In the movie “A Few Good Men” written by Aaron Sorkin the following dialog takes place in a courtroom as Tom Cruise questions Jack Nicholson on the stand:
Jessep (Jack Nicholson): You want answers?
Kaffee (Tom Cruise): I think I’m entitled to them.
Jessep: You want answers?
Kaffee: I want the truth!
Jessep: You can’t handle the truth!
The film was made 15 years ago, but I’ll never forget that scene. First because it was so dramatic and second because those words, “You can’t handle the truth,” have applied to so many situations in my real life.
In trading I have students who come to me after attending course after course, reading book after book, and working with indicator after indicator. Yet after years of this they’re still searching for the “truth” of how some traders are able to be successful while they continue to fail.
The funny (or “sad”) thing is that the “truth” doesn’t reside where they think it does. They continue to look for new chart patterns, indicators, techniques, etc.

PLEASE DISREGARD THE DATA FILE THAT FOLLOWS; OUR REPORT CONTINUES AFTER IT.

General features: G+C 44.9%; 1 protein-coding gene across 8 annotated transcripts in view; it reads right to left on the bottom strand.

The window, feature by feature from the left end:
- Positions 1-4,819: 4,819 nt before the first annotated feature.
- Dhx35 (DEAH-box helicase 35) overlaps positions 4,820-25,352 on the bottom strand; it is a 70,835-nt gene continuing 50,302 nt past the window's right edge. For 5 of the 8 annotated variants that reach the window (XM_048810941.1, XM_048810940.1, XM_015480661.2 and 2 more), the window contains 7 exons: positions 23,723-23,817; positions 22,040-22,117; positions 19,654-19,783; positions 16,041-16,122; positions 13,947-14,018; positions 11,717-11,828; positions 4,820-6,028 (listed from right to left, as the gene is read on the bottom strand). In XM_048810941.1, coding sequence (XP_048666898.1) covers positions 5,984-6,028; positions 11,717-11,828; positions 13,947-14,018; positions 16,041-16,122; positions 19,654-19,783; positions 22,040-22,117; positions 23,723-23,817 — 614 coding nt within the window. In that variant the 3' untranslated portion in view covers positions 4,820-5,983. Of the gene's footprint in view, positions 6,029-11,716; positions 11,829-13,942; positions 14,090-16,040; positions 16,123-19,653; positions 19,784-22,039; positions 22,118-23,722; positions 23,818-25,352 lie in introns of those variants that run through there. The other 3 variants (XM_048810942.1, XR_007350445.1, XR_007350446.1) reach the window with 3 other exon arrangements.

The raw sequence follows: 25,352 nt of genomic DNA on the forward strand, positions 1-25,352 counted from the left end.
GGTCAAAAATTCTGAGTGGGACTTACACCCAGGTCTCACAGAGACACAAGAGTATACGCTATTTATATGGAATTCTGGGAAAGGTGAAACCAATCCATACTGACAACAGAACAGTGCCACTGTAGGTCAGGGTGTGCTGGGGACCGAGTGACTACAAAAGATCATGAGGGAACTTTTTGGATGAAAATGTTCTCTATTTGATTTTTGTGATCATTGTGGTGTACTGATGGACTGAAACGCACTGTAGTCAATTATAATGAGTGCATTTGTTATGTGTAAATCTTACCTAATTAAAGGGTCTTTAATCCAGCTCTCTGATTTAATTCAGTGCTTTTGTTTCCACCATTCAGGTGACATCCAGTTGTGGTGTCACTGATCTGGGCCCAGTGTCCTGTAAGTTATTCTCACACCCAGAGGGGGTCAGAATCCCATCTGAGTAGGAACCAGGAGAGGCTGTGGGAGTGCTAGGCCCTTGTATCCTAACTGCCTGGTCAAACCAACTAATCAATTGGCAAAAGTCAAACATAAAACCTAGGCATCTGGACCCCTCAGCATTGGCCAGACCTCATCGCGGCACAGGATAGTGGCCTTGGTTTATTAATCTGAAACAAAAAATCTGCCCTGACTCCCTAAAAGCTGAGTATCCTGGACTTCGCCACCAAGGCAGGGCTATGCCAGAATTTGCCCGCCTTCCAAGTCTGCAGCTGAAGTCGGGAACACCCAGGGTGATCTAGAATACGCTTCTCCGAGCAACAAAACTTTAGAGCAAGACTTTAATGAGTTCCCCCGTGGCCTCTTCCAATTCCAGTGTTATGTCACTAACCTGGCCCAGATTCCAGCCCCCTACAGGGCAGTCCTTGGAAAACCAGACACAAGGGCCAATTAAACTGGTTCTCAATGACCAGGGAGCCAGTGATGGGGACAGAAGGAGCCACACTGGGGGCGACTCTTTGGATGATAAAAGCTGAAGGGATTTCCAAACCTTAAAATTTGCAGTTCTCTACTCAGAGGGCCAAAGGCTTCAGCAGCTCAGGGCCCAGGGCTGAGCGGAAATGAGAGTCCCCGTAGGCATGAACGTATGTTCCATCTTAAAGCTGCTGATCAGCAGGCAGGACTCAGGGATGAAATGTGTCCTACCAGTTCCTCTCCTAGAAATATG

But success comes with money management and psychology.
Now I just shared with you the secret.
Will it change your trading success? Probably not, because you’ve heard it before and you “think” you already know that.
Odds are, the average trader may have “heard” it before, but they aren’t DOING it. Why? Because it doesn’t meet their expectations and it’s not an exciting solution.
Here’s another little secret: If you’re trading well, it will feel more boring than exciting because most of trading is waiting, waiting, waiting for the primo setup to occur. That can take a long time, but you must keep your attention on the market so you don’t miss it.
Most amateurs’ expectations of trading success is way out of whack with reality.
I once had a trader of a $10,000 account tell me that if I couldn’t help him make at least $5,000/month he would consider the course a failure!
50% per month!
I told him it wasn’t going to happen and sent him on his way. I didn’t even try to explain it to him because his expectations were so far in outer space that he couldn’t hear me.
And this is very common.
- Amateurs over-estimate realistic returns
- Amateurs under-estimate draw downs.
- Amateurs look for answers in the market instead of in themselves.
So that’s the truth (if you can hear it):
Instead of seeking new indicators, put that same effort into learning proper money management and self-management (trading psychology) … and you just may find the “Holy Grail” of trading!